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Police Station Cells

Mr. Hurst: To ask the Secretary of State for the Home Department how many cells there were in police stations in England and Wales in 1999. [34852R]

Mr. Denham: Information on the number of cells in police stations is not held centrally.


Bob Spink: To ask the Secretary of State for the Home Department (1) how many reported offences involving the use of (a) firearms and (b) hand guns there were in each of the last six years for which figures are available; [36115]

Mr. Denham: The requested details for homicides and injuries caused by use of firearms, injuries caused by the use of handguns, and offences involving handguns and firearms in general in England and Wales are given in tables 3.1, 3.3 and 3.7 of "Criminal Statistics England and Wales 2000", which was published in December 2001 and is available in the Library. The numbers of homicides in which a handgun was used are as follows:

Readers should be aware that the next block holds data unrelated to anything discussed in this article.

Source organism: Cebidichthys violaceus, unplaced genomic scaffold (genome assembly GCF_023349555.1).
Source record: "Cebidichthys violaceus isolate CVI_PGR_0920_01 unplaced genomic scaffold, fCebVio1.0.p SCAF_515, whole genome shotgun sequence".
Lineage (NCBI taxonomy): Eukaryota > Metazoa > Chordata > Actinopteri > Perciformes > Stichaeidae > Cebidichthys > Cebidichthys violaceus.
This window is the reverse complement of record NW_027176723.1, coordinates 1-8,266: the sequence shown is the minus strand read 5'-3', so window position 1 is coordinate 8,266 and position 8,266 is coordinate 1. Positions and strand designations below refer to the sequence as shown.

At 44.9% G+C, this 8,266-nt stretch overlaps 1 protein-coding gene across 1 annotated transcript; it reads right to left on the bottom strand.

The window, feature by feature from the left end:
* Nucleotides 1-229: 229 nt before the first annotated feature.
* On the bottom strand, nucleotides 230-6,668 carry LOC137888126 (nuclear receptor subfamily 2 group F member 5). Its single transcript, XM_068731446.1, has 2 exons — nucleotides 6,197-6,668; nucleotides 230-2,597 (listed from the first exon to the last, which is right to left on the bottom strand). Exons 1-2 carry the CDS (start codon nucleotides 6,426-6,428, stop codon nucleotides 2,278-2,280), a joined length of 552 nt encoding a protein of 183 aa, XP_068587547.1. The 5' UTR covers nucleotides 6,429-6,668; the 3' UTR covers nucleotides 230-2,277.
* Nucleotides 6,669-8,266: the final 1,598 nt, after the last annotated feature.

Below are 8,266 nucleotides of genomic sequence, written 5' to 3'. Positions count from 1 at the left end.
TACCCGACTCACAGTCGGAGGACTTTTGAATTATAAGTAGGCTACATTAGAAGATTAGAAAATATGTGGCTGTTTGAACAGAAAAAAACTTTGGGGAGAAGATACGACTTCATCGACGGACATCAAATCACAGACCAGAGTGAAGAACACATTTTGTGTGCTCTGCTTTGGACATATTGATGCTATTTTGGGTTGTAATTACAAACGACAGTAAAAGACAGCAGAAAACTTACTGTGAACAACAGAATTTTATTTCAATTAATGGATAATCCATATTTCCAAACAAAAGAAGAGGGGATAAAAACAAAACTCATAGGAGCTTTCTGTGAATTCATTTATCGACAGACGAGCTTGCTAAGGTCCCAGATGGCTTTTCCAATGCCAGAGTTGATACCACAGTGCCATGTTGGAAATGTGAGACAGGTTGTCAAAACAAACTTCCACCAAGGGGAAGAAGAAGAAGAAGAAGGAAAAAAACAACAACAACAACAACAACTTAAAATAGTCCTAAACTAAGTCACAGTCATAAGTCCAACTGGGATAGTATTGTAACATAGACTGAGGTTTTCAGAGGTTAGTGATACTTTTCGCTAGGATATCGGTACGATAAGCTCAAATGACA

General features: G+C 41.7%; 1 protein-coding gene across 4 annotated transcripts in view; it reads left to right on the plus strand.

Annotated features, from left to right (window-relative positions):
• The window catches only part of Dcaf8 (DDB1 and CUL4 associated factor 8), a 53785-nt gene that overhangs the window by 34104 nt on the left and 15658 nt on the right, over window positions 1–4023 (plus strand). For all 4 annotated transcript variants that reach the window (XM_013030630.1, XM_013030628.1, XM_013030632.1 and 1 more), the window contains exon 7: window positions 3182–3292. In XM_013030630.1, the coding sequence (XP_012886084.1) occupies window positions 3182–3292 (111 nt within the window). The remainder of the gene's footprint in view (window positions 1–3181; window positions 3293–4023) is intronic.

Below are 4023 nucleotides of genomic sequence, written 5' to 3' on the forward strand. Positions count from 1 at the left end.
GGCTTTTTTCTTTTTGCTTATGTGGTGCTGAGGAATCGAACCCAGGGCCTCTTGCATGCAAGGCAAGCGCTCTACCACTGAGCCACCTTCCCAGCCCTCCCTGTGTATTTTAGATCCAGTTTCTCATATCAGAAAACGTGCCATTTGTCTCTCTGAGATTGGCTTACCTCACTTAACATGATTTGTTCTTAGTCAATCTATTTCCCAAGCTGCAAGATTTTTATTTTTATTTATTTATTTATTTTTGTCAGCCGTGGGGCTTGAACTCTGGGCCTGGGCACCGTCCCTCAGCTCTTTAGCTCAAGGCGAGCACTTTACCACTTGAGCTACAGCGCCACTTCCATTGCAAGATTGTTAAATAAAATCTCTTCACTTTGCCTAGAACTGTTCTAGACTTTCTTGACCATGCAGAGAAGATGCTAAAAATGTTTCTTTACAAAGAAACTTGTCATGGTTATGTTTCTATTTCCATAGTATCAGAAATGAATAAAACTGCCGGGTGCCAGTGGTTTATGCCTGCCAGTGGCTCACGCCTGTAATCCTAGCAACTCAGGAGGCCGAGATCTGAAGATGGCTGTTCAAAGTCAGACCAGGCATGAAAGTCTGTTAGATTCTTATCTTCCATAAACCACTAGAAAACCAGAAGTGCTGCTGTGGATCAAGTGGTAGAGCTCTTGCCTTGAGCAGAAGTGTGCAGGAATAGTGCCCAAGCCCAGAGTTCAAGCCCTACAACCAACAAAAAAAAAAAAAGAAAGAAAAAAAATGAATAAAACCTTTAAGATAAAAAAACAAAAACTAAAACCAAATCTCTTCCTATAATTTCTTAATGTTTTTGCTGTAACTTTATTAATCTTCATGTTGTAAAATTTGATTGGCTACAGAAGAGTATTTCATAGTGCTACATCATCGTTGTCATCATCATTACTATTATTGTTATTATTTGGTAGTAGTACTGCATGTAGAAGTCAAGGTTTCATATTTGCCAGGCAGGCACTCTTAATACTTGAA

Number of homicides using a handgun in England and Wales


(33) Calendar years

(34) Years ending March



Mr. Swayne: To ask the Secretary of State for Health what assessment has been made of the effectiveness of Quat Phen in combating MRSA. [8723]

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Yvette Cooper: We are not aware of Quat Phen being used within installed ventilation systems used in NHS hospitals with respect to combating MRSA.

However antiseptics and antibiotics are used to treat people who are carriers of MRSA, are colonised with MRSA, or have local or systemic MRSA infections. The treatment used depends on the condition to be treated, and on the strain of MRSA.

Organ Donation

Adam Price: To ask the Secretary of State for Health what recent initiatives his Department has implemented to encourage people to become organ donors. [23972]